“To be or not to be? That is the question.”
– Hamlet Act 3 Scene 1
How do you identify yourself? By who you are or by what you do? My sense is that on your tombstone one day it will not read: “Here Lies A Waste Management Specialist” or fill in the job title. Unfortunately, we begin most relationships by asking, “What do you do?” Why is that?
“Hi my name is JT. What’s your name? It’s nice to meet you. So, what do you do?”
This simple and very common conversation starter is saying a lot. We are making inferences about their identity based on what they do not by who they are. A true, authentic relationship cares very little about what a person does.
What is valuable is who the person is.
Think of it like this:
What they do may reveal:
(Caution - most of us are guilty of making these big assumptions)
- How much influence they have
- How much power they have
- How important they are
- How much money they make
- How how happy they are
- What kind of house and neighborhood they can afford
- What school their kids go to and how smart they will be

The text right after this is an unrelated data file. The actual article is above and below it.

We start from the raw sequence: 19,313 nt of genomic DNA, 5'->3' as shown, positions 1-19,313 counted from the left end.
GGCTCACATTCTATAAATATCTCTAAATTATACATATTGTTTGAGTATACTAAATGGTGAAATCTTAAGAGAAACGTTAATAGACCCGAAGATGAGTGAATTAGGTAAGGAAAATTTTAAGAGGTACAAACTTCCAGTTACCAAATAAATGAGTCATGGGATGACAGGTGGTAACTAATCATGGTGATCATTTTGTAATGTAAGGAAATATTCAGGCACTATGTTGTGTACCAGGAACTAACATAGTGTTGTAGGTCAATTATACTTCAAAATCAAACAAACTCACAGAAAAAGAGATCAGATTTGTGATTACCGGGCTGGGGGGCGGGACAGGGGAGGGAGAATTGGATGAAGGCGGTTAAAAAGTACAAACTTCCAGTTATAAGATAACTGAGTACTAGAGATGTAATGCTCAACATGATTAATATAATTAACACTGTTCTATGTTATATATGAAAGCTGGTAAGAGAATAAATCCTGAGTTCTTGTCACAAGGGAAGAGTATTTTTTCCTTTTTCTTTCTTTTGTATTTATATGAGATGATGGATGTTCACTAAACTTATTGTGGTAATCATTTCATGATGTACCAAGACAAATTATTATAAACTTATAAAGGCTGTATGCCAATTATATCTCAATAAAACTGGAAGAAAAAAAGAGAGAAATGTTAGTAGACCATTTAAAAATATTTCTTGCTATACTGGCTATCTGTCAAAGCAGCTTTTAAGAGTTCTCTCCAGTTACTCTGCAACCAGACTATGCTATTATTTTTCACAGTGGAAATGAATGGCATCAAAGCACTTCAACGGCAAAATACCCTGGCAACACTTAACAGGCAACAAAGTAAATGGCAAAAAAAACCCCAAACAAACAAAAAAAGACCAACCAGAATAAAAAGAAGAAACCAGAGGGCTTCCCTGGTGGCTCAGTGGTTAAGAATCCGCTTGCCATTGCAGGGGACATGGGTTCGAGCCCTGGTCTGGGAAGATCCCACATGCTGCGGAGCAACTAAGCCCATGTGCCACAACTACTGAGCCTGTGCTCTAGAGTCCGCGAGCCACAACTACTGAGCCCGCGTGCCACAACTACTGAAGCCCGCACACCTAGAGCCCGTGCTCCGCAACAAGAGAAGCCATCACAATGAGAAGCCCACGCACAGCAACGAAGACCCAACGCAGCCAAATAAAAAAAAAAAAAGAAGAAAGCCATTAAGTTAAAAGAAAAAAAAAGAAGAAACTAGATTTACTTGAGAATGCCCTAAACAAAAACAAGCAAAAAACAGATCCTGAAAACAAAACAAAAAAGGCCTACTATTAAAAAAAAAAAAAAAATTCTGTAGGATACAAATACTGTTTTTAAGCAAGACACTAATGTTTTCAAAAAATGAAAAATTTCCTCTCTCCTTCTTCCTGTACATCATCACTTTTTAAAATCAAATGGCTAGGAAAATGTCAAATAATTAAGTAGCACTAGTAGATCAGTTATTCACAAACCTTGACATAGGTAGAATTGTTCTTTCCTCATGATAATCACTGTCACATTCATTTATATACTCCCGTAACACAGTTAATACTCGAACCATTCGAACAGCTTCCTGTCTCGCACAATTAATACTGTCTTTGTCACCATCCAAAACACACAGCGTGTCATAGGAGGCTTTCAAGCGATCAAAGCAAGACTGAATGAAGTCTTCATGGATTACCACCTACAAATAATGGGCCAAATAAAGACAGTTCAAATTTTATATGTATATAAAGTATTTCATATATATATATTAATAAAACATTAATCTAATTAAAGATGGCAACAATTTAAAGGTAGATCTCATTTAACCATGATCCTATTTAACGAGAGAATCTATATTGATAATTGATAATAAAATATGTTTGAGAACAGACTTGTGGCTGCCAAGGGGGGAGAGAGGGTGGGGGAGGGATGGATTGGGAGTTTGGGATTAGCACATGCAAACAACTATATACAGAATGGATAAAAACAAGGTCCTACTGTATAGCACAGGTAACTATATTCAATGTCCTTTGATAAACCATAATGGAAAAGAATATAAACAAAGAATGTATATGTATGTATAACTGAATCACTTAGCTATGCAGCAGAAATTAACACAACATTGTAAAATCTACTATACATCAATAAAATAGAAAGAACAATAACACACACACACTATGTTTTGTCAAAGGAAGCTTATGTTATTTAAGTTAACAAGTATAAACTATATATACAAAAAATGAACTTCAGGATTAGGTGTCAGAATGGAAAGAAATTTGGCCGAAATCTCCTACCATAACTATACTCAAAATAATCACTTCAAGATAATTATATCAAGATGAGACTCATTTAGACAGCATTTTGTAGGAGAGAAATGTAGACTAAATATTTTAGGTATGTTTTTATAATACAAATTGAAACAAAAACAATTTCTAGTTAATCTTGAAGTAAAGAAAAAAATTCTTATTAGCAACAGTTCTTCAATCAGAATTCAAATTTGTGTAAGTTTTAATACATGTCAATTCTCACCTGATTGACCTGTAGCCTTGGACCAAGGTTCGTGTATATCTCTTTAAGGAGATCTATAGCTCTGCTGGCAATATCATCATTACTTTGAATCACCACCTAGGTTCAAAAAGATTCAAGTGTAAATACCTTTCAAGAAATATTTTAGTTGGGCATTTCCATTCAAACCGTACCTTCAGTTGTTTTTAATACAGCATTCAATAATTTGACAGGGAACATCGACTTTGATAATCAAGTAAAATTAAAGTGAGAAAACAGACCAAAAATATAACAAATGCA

- What kind of parents they are (because of money and house size)
- What kind of college and eventual job the kids will have
- Start at the beginning and repeat cycle
We also begin thinking about how they can provide a service for me. What they do for work may benefit me in some way.
Of course we would never consciously think of all this. This is where we all need to be honest and begin asking, “Why don’t we ask who they are rather than what they do?”
I have a “To be” list. This list is a small list of who I am.
What we do flows out of who we are.
I challenge you to make a “To be” list. Begin to understand who you are before you begin identifying yourself by what you do. This list is in order of priority.
Make your own “to be” list. Now make a list of what you do. Compare both lists and see if what you do is a reflection of who you are. Chances are that the decisions you make are a reflection of how you see your identity at that moment.
Bad decisions happen when you mix up the order of your “to be” list and begin putting “do” items on your “be” list.
Depression and lack of confidence can result from identifying ourselves by what we do. This will never be good enough. In contrast, if you want to be a great friend, encourage and remind someone how he or she is doing within his or her true identity.
“You are a wonderful and affectionate mother.”
“You are a good son.”
“You are a mature Christian.”
“You are a kind-hearted mentor.”
“You are a loyal friend.”
“You are a caring co-worker.”
“You are not your job, you're not how much money you have in the bank. You are not the car you drive. You're not the contents of your wallet. You are not your khakis.”
– Chuck Palahniuk Fight Club